Electoral Boundaries Readjustment ActGovernment Orders

4:45 p.m.

The Acting Speaker (Ms. Bakopanos)

It is my duty pursuant to Standing Order 38 to inform the House that the questions to be raised tonight at the time of adjournment are as follows: the hon. member for Winnipeg North Centre, Status of Women; and the hon. member for Renfrew—Nipissing—Pembroke, Foreign Affairs.

The hon. member for Argenteuil—Papineau—Mirabel, for a question or comment

Electoral Boundaries Readjustment ActGovernment Orders

4:45 p.m.


Mario Laframboise Bloc Argenteuil—Papineau—Mirabel, QC

Madam Speaker, I will put the issue another way to my hon. colleague for Kamouraska—Rivière-du-Loup—Témiscouata—Les Basques.

Despite the fact that there is a new electoral map and that it is in accordance with the election legislation, we cannot ignore the reality in the regions. I had the opportunity to visit my colleague's riding. The region is struggling with the serious problem of highway 185. It was supposed to be a four-lane superhighway in order to eliminate the disasters and fatal accidents that happen on it.

So, I had a chance to spend a few days in that region. What surprised me was that the people identify with the local radio station, KRTB, that gives the weather in the morning and all that. What impact will splitting the ridings have on radio station KRTB, as it is known to the people around there? With this redistribution, what has the federal government done in this region? I would like him to explain that.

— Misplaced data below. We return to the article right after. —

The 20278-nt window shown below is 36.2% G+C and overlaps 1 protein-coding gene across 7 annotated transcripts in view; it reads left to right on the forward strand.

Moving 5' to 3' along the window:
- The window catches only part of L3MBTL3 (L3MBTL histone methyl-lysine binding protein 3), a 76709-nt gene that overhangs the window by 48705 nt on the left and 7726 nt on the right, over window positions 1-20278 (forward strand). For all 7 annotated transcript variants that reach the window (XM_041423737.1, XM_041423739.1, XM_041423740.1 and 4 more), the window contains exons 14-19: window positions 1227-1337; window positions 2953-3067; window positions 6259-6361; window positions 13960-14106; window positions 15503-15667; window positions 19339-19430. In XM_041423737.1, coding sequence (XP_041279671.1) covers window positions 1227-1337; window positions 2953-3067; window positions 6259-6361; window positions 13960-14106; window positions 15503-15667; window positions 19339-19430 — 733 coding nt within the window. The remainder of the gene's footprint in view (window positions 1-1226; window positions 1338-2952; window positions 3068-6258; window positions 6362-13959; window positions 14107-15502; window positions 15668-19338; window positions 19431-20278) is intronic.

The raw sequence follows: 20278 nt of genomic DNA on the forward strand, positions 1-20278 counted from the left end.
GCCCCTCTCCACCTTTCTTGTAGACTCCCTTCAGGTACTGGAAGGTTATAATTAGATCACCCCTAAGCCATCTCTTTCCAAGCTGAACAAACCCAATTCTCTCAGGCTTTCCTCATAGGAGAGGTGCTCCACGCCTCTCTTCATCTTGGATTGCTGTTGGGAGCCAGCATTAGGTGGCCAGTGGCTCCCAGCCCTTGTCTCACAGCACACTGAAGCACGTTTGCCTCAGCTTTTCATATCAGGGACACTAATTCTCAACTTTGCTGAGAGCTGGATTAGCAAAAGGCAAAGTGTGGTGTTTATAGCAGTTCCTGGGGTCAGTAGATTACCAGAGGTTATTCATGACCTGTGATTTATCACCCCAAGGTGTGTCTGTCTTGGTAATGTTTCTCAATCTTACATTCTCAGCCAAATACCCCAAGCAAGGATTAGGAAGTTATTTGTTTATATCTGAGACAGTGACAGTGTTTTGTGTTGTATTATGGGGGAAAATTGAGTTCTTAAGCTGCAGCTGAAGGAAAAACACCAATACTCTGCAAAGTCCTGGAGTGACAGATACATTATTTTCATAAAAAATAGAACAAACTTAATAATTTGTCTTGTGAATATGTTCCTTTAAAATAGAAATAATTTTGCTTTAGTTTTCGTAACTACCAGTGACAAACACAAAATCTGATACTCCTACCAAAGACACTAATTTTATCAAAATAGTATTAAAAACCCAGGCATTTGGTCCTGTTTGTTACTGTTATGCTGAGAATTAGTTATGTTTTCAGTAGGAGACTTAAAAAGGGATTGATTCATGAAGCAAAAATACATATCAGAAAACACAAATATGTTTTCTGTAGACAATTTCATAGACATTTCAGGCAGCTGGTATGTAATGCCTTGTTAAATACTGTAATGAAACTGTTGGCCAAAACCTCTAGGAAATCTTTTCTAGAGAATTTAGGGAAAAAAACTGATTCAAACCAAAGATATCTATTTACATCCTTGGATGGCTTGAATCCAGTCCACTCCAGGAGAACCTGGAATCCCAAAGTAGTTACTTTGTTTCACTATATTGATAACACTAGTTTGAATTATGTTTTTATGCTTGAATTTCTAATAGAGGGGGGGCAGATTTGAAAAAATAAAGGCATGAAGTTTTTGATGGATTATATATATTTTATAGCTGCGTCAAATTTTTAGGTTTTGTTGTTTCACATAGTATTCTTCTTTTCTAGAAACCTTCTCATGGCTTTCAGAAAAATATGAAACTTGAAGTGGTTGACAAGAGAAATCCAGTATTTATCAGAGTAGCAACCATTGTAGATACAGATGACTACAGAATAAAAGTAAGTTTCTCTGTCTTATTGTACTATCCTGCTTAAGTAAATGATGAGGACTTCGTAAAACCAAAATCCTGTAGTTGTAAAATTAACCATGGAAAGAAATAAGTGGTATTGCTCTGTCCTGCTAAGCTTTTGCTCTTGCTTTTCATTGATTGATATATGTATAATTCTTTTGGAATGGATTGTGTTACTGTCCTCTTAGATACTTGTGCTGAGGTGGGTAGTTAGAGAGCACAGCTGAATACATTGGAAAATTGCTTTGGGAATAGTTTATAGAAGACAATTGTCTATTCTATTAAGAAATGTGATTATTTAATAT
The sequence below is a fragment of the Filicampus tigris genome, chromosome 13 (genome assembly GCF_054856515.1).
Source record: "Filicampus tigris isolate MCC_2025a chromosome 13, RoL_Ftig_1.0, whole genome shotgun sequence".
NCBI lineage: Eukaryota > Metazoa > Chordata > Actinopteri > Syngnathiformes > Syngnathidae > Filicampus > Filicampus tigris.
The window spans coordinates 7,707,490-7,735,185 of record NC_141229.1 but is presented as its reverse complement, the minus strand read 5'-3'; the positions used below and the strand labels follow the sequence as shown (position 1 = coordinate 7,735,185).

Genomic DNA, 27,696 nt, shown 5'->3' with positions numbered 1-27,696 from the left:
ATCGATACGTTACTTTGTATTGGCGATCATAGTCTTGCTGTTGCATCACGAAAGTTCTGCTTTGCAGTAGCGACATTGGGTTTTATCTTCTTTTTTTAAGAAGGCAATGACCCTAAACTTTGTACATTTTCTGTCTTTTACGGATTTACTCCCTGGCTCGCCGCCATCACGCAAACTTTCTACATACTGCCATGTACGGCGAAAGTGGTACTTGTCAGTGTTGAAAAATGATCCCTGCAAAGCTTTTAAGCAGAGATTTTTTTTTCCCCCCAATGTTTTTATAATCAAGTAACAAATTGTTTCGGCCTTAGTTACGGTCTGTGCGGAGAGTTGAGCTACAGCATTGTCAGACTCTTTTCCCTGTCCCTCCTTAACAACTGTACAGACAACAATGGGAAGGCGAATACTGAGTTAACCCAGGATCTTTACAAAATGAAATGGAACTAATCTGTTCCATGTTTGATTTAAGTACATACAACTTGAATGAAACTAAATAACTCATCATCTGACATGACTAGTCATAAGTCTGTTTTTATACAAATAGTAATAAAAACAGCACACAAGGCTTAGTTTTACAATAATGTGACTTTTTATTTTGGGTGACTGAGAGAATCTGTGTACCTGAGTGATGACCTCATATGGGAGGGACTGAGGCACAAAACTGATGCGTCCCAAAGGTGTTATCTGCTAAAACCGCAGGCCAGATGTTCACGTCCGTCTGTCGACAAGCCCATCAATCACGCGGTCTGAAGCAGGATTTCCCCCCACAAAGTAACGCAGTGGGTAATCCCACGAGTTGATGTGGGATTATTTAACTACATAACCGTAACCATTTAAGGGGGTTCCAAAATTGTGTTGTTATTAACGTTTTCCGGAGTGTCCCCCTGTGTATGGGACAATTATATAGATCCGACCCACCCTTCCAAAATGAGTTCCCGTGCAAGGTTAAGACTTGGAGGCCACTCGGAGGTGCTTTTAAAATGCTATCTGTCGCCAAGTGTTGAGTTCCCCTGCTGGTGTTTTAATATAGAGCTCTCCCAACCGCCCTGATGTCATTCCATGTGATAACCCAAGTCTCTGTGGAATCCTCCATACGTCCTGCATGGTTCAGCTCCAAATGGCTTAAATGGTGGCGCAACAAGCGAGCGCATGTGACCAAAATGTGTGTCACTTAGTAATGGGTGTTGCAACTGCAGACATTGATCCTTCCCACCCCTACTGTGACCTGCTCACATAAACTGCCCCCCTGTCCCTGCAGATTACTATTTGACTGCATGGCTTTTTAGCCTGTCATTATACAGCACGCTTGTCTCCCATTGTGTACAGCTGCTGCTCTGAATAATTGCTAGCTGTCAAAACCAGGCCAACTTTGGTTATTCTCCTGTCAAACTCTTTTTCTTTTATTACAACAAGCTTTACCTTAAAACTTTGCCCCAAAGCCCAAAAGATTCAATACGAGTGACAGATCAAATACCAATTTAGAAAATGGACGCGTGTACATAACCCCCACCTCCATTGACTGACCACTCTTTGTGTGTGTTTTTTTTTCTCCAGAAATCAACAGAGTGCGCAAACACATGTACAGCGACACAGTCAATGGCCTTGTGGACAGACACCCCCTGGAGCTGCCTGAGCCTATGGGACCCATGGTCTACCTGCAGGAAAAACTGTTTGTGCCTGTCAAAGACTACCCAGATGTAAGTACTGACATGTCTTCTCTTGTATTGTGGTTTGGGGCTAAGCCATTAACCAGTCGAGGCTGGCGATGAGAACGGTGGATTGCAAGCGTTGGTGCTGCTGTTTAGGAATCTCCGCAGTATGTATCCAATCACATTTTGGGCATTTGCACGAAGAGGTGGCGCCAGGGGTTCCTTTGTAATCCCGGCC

Electoral Boundaries Readjustment ActGovernment Orders

4:45 p.m.


Paul Crête Bloc Kamouraska—Rivière-Du-Loup—Témiscouata—Les Basques, QC

Madam Speaker, I thank my hon. colleague for his question.

It is true that, today, highway 185, the Trans-Canada Highway, serves two purposes. It is used by local traffic and by many large transport trucks. There are also many accidents: unfortunately, this is the deadliest stretch of highway in Canada. For many years, we, with the full support of the public, have been asking the Canadian government to invest in upgrading this highway.

It is a perfect example: it divides the riding of Kamouraska—Rivière-du-Loup—Témiscouata—Les Basques in two. Témiscouata, a regional municipality in this riding, is located near highway 185. It will become part of the Rimouski riding. This change is not very logical.

In our region, a good example is the effect on the corporation responsible for promoting exports for the Lower St. Lawrence. In the new riding, half of which is transferred to the Lower St. Lawrence and the other half to the Chaudières-Appalaches region, the members of Parliament will have to go to two export corporations with different goals and means sharing the same territory.

When I will need to see HRDC in Rimouski about programs like summer career placements for students, obviously in concrete terms I will have less clout when it comes to the division of resources. We will be told that there are already two other members for the Lower St. Lawrence in the same territory and that, with half the riding, we will get half the resources, which obviously are not the same. In the neighbouring riding of Chaudières-Appalaches, which has very different economic conditions, the future member will face an entirely different reality and will not be able to speak with one voice regarding the development of a natural economic region like Kamouraska—Rivière-du-Loup—Témiscouata—Les Basques.